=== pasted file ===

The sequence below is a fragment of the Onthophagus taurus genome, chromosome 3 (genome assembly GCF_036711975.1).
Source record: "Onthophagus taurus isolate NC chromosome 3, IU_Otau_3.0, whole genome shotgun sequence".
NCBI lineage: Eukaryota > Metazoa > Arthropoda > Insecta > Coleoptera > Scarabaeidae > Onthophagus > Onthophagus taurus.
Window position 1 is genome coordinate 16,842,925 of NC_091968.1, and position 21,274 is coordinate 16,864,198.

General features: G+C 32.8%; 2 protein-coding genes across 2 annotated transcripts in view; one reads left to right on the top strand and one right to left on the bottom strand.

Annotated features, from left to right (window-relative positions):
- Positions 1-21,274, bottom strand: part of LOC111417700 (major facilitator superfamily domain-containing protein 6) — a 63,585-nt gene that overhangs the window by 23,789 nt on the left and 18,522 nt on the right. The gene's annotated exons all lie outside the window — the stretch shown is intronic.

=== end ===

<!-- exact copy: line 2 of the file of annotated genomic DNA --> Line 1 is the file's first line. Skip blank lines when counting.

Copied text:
Source record: "Onthophagus taurus isolate NC chromosome 3, IU_Otau_3.0, whole genome shotgun sequence".